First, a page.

The group, which includes Tunnel Engineering Services (UK) Ltd (TES), i3D robotics (i3D), the Manufacturing Technology Centre (MTC), Costain, and VVB Engineering, has produced the prototype Automated Tunnel Robotic Installation System (ATRIS) which can autonomously select brackets, locate where they need to be mounted along a tunnel wall, and install them.

The companies say the development could “revolutionise” tunnel services installation.

“The automated solution can improve on-site health and safety by reducing the risks associated with manual labour at the tunnel work face, for example, working at height in confined spaces, and hand-arm vibration experienced by workers during installation,” the consortium says.

The prototype is currently working in a 4m diameter tunnel.

Once fully-developed, ATRIS is expected to increase productivity by 40%, reduce installation costs for new mechanical and electrical systems by 30%, and cut construction plant movements by 40%, which will reduce embodied carbon.

The 22-month project, partly funded by Innovate UK’s Smart grant, was led by TES, which developed the initial concept in partnership with the consortium. Using its expertise in robotics and automation, MTC spearheaded the design and manufacture of the robot’s end effectors. i3D developed visualisation software for precise navigation, while Costain and VVB provided industry knowledge and expertise in tunnelling and fit-out requirements.

TES design and project manager Alan Worsley said the need for automation in traditionally manual M&E fit-out techniques had led the company to develop ATRIS and make it commercially viable.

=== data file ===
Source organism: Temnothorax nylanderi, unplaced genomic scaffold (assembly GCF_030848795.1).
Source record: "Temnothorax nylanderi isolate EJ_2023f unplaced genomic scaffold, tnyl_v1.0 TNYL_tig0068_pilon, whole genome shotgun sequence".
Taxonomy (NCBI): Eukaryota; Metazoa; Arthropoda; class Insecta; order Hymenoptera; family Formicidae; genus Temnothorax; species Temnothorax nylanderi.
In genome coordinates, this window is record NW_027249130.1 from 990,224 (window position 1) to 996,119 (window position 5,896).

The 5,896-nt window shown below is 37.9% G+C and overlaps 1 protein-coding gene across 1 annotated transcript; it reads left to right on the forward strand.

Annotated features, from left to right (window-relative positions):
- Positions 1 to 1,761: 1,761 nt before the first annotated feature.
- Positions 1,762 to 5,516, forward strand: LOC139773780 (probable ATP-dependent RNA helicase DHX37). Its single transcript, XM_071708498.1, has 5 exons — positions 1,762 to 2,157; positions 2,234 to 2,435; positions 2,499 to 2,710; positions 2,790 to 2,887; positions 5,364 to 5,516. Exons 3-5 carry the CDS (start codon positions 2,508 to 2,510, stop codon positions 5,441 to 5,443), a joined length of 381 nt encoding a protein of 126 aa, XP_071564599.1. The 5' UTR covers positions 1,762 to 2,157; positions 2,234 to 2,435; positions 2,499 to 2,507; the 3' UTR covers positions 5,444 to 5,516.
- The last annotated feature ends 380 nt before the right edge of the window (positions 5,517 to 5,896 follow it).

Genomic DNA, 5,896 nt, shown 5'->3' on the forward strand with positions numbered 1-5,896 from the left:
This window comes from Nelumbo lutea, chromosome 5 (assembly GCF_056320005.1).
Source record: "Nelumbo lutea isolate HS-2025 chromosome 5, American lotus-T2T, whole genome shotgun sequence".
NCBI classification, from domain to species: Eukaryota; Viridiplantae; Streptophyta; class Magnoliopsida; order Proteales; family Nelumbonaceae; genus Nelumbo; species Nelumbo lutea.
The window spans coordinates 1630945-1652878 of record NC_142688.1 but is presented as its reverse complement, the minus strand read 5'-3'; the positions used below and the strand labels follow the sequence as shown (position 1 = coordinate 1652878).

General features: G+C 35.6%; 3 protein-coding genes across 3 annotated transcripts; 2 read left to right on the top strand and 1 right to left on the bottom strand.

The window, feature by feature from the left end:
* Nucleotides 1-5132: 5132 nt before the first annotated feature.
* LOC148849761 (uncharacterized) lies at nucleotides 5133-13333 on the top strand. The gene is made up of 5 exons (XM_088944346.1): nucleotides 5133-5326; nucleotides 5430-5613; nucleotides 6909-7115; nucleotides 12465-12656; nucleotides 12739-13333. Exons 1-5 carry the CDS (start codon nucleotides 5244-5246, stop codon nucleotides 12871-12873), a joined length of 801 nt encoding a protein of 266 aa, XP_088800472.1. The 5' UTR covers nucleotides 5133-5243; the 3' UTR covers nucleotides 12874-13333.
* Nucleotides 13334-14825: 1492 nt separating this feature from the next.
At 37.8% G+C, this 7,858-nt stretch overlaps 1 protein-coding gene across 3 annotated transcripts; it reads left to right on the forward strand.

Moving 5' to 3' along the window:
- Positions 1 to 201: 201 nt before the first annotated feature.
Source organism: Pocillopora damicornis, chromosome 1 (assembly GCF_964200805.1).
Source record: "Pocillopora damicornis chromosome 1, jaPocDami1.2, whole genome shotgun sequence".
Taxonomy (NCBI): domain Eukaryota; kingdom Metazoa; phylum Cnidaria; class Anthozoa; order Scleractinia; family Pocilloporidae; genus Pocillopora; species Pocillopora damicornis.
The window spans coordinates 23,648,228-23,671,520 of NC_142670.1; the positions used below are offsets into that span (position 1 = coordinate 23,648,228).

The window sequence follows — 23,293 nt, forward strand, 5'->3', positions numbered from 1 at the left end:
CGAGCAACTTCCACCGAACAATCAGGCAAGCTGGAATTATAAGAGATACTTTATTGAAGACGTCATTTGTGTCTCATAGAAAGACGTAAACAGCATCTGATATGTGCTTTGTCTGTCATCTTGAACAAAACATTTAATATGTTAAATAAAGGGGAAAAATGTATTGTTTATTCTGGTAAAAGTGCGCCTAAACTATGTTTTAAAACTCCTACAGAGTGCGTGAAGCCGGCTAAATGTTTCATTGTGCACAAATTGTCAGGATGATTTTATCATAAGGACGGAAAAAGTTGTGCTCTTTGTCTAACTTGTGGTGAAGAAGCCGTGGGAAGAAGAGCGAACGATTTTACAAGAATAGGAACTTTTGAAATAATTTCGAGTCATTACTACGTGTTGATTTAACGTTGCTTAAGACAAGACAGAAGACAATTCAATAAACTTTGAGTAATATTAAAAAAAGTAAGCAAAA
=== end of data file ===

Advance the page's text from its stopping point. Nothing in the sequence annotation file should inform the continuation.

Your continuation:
“We believe the system can offer a safer, more cost-effective and sustainable solution for future infrastructure projects,” he said.

MTC chief technologist for the built environment Steve Nesbitt said labour challenges over the past few years had driven greater interest in using robots, beyond manufacturing and logistics.

“By contributing our expertise to this project, we are paving the way for construction companies to adopt technology for greater control and structuring of on-site works, making infrastructure delivery safer, more productive, and more sustainable,” he said.

i3D lead engineer Dr Jon Storey said ATRIS moved the industry closer to the goal of automating tunnel infrastructure installation.

“The use of stereo vision with machine learning and robotics to place bolts precisely on a curved surface is an unprecedented achievement, with potential applications beyond the construction sector, such as nuclear decommissioning and defence,” he said.

Lee Bateson, mechanical and engineering manager and robotics lead at Costain, highlighted the benefits for clients. 

“Teaching the robots to learn seemingly simple tasks – such as how to avoid cross-threading the screws that go into the sockets – has been hugely fulfilling,” he said. “Whether it’s carbon reduction, increasing productivity or improving workforce health and safety, this is transformative technology that will have enormous benefits for the customers that we build tunnels for.”

Nicholas Beedle, group operations director at VVB Engineering, emphasised the cost and safety benefits. 

“Tunnel works historically are expensive to build and maintain, and in the higher risk bracket for safety during construction and operation. The development of the robotic AI solution is a step towards solving both of these industry challenges,” he said.